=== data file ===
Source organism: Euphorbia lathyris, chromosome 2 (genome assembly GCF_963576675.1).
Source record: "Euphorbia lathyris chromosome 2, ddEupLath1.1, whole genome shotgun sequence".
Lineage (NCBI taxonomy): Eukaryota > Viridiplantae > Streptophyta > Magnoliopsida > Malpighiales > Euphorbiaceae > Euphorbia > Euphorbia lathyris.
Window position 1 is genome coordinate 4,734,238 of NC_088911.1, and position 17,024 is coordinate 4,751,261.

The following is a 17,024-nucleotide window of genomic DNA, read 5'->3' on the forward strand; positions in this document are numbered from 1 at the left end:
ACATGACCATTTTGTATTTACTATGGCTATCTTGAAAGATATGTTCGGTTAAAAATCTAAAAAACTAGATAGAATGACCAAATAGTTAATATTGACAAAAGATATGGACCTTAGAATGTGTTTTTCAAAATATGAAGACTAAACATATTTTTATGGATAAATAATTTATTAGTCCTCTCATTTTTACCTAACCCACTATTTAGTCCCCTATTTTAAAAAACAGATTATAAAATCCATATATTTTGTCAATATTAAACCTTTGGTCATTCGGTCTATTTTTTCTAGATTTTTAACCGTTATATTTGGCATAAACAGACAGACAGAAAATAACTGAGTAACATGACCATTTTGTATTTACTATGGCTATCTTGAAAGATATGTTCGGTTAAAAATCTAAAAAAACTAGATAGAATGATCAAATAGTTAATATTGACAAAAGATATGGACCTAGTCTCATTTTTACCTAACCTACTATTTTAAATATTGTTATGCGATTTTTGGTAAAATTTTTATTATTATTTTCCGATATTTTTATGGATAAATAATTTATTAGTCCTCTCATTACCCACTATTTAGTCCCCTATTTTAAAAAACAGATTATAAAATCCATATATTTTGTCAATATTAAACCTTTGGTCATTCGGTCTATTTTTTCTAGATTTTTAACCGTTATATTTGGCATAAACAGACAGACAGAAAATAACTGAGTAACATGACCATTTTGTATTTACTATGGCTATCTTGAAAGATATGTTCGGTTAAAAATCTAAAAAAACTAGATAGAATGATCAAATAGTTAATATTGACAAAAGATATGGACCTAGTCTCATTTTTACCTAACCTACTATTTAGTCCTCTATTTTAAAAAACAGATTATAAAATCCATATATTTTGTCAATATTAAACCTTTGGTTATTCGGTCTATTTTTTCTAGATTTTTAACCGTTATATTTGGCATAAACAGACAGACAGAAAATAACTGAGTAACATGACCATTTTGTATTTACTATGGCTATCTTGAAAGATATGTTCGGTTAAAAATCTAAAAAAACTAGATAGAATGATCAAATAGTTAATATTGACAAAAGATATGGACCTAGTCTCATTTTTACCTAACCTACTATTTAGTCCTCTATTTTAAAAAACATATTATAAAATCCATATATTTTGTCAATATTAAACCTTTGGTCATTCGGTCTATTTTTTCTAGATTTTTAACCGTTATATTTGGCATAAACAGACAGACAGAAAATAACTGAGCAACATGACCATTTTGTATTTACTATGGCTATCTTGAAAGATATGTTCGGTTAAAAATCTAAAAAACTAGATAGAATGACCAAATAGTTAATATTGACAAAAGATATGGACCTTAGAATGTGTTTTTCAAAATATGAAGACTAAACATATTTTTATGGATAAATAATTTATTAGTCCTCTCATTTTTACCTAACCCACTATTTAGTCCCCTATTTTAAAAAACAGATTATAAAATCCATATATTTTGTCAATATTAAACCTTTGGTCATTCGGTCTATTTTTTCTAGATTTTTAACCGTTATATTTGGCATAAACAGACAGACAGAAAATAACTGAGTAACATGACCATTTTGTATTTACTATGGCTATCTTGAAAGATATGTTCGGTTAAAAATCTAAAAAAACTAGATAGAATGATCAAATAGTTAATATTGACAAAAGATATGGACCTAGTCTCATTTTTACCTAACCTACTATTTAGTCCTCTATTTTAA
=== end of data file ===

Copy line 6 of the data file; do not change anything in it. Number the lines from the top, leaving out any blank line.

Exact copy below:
ACATGACCATTTTGTATTTACTATGGCTATCTTGAAAGATATGTTCGGTTAAAAATCTAAAAAACTAGATAGAATGACCAAATAGTTAATATTGACAAAAGATATGGACCTTAGAATGTGTTTTTCAAAATATGAAGACTAAACATATTTTTATGGATAAATAATTTATTAGTCCTCTCATTTTTACCTAACCCACTATTTAGTCCCCTATTTTAAAAAACAGATTATAAAATCCATATATTTTGTCAATATTAAACCTTTGGTCATTCGGTCTATTTTTTCTAGATTTTTAACCGTTATATTTGGCATAAACAGACAGACAGAAAATAACTGAGTAACATGACCATTTTGTATTTACTATGGCTATCTTGAAAGATATGTTCGGTTAAAAATCTAAAAAAACTAGATAGAATGATCAAATAGTTAATATTGACAAAAGATATGGACCTAGTCTCATTTTTACCTAACCTACTATTTTAAATATTGTTATGCGATTTTTGGTAAAATTTTTATTATTATTTTCCGATATTTTTATGGATAAATAATTTATTAGTCCTCTCATTACCCACTATTTAGTCCCCTATTTTAAAAAACAGATTATAAAATCCATATATTTTGTCAATATTAAACCTTTGGTCATTCGGTCTATTTTTTCTAGATTTTTAACCGTTATATTTGGCATAAACAGACAGACAGAAAATAACTGAGTAACATGACCATTTTGTATTTACTATGGCTATCTTGAAAGATATGTTCGGTTAAAAATCTAAAAAAACTAGATAGAATGATCAAATAGTTAATATTGACAAAAGATATGGACCTAGTCTCATTTTTACCTAACCTACTATTTAGTCCTCTATTTTAAAAAACAGATTATAAAATCCATATATTTTGTCAATATTAAACCTTTGGTTATTCGGTCTATTTTTTCTAGATTTTTAACCGTTATATTTGGCATAAACAGACAGACAGAAAATAACTGAGTAACATGACCATTTTGTATTTACTATGGCTATCTTGAAAGATATGTTCGGTTAAAAATCTAAAAAAACTAGATAGAATGATCAAATAGTTAATATTGACAAAAGATATGGACCTAGTCTCATTTTTACCTAACCTACTATTTAGTCCTCTATTTTAAAAAACATATTATAAAATCCATATATTTTGTCAATATTAAACCTTTGGTCATTCGGTCTATTTTTTCTAGATTTTTAACCGTTATATTTGGCATAAACAGACAGACAGAAAATAACTGAGCAACATGACCATTTTGTATTTACTATGGCTATCTTGAAAGATATGTTCGGTTAAAAATCTAAAAAACTAGATAGAATGACCAAATAGTTAATATTGACAAAAGATATGGACCTTAGAATGTGTTTTTCAAAATATGAAGACTAAACATATTTTTATGGATAAATAATTTATTAGTCCTCTCATTTTTACCTAACCCACTATTTAGTCCCCTATTTTAAAAAACAGATTATAAAATCCATATATTTTGTCAATATTAAACCTTTGGTCATTCGGTCTATTTTTTCTAGATTTTTAACCGTTATATTTGGCATAAACAGACAGACAGAAAATAACTGAGTAACATGACCATTTTGTATTTACTATGGCTATCTTGAAAGATATGTTCGGTTAAAAATCTAAAAAAACTAGATAGAATGATCAAATAGTTAATATTGACAAAAGATATGGACCTAGTCTCATTTTTACCTAACCTACTATTTAGTCCTCTATTTTAA